Online Book Club

I have been reading the New Yorker Book Club’s “discussion” of Richard Yates’ Revolutionary Road. More accurately I’ve been trying to read the comments that are posted from time to time on the Club’s website. You don’t “listen” to the discussion at this book group as you would in a face-to-face gathering, nor is it possible to follow-up immediately with comment or question, that is responded to, in turn, by another member. Indeed, the experience of an online book club is quite different than it is in a real-time group.

Here is how it works. First you go to the Book Club’s website to read any one of the several Discussion Topics. You read it as best you can and then, should there be any comments you click on “comment” whereupon to are taken to a new page where you can read them. Most are brief, although some are as lengthy and detailed as the original statement itself.

There are two ways you can contribute, both of which require registration. The Book Club leader (a New Yorker staff writer) must first approve your remarks if you wish it to be listed as a Discussion Topic. Otherwise, to respond to any of the general Topic statements, you need only fill in the box on the comment page for that Topic.

The Club began meeting on February 19th and to date to date there have been 12 Discussion Topics and a variable number of comments to each one ranging from 0 to 11. I think the discussion of each book will last about a month plus or minus a few days. The next reading will be George Orwell’s Down and Out in Paris and London.

I began reading the Club’s discussions to find out what it is like. And what I am finding is that it is not all that likeable. Rather, it is a somewhat cumbersome and awkward routine. The task of reading the list of Discussion Topics, then switching to the comment page of each one, and then back again to the next Discussion Topic is a slow and awkward process. So is the routine for making a comment.

What this sort of online book club (perhaps any online book club) lacks is the lively to and fro of an active conversation, the development of ideas and the clarification of meaning, all of which are present in a face-to-face meeting. And as I read the remarks I don’t see much in the way of dialogue either. Each person makes a statement, followed in turn by another that rarely, if ever, acknowledges a point made by anyone else. (Full Disclosure—yesterday a person did, in fact, respond to a comment I had made. Although my comment was posted over a week ago, at least it was made note of and I was relieved that the responder happened to agree with my view of the novel.)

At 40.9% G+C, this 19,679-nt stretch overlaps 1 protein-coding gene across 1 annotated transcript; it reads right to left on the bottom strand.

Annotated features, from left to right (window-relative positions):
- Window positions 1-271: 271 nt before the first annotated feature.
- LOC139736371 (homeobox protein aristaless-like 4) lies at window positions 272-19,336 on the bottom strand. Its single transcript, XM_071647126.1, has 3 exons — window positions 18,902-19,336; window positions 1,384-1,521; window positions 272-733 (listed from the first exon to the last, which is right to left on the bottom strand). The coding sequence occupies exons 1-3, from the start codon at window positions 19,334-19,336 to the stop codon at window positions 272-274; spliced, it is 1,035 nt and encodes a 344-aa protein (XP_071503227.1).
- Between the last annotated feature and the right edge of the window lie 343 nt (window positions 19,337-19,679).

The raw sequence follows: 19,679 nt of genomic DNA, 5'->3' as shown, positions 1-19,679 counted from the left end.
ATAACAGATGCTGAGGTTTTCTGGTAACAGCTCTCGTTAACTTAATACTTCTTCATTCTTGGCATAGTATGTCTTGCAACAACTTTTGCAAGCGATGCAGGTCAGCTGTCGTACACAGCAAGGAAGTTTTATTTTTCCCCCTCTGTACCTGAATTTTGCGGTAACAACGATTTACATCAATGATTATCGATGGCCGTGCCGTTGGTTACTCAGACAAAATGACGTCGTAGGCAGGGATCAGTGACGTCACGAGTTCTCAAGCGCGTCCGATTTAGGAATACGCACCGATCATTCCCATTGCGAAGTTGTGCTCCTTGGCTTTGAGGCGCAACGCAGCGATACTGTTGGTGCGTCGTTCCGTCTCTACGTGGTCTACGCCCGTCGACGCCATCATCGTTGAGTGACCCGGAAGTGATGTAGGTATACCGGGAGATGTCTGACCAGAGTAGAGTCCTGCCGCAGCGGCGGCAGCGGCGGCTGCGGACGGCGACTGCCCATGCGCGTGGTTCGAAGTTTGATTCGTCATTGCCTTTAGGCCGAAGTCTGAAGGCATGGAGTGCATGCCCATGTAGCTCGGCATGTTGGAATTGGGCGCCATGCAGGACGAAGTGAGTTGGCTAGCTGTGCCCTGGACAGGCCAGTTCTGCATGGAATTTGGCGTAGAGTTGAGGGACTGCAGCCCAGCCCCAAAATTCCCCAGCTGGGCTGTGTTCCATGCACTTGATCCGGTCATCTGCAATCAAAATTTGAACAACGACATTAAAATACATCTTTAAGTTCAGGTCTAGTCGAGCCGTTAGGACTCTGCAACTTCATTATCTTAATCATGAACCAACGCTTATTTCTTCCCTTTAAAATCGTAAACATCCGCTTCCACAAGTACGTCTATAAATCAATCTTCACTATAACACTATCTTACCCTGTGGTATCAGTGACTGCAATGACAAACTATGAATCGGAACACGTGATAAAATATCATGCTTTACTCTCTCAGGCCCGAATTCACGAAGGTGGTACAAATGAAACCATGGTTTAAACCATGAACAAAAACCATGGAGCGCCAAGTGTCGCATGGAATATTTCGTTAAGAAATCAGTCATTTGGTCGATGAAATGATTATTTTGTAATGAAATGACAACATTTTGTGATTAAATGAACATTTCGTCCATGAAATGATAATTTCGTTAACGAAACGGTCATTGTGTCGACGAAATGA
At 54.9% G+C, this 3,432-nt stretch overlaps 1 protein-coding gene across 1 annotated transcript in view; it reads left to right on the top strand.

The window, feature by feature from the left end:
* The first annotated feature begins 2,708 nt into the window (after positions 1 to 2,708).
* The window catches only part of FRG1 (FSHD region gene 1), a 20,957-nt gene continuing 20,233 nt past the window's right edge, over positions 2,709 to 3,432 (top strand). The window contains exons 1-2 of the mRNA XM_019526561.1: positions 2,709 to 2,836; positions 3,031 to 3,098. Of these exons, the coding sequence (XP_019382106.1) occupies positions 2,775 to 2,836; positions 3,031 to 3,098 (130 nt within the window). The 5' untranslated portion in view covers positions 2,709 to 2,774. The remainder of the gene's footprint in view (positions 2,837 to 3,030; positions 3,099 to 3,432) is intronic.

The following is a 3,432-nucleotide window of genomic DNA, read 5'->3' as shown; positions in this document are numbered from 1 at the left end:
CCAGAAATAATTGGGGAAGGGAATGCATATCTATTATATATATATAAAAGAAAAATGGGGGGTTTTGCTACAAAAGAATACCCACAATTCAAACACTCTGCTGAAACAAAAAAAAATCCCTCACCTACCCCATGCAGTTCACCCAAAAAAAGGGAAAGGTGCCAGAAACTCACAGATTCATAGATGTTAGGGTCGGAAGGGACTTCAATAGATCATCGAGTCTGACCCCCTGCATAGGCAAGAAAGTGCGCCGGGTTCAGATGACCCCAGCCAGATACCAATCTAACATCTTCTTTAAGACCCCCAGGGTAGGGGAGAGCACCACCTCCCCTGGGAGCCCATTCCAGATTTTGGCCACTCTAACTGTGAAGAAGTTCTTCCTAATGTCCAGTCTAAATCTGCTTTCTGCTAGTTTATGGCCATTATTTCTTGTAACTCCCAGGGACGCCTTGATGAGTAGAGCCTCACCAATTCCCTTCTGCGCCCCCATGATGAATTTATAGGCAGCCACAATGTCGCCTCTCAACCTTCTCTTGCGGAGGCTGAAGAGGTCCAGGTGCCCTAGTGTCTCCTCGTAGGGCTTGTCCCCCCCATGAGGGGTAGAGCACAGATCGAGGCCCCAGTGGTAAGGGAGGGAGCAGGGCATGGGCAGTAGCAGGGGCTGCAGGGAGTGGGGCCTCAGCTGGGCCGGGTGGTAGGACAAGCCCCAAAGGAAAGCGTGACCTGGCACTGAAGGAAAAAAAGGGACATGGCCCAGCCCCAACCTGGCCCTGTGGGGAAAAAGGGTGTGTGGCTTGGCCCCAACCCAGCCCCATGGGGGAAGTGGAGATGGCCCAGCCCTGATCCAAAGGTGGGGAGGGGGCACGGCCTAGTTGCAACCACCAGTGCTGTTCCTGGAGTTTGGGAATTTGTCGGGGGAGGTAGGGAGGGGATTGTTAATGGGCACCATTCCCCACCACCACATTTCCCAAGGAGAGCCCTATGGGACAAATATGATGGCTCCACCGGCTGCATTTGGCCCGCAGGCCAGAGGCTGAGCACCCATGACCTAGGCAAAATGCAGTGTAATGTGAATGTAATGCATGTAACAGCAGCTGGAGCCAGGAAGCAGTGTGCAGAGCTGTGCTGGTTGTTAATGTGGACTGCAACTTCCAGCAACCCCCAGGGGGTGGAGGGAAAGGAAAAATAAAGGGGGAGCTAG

I began reading the Book Club as an experiment. I haven’t found it a very congenial experience. More to my liking is a conventional book club, especially one composed of serious readers who actually read the book and are more interested in its ideas, rather than the tasty morsels and general socializing that are often found at these gatherings.

In fact, my Ideal Book Club would follow the model established in some academic seminars. It would begin with a brief paper, circulated in advance if possible, and followed by an open discussion of the paper and the book upon which it is based. In a sense, each book read would have a “leader” who would be responsible for the brief paper and guiding the discussion.

The Reading Groups at the Mercantile Library for Fiction in New York are something like I have in mind. Take a glance at the groups--one reading the Great Books, another Virginia Woolf, one reading a novel by Rainier Maria Rilke, another detective stories and yet one more considering Latin American novels. And if this wasn’t enough, there is also a Proust Society at the Mercantile Library with several groups discussing the works of Marcel Proust. Can you believe such a place like this exists? It puts one in a mood to flee this island paradise and fly away to New York on the next plane.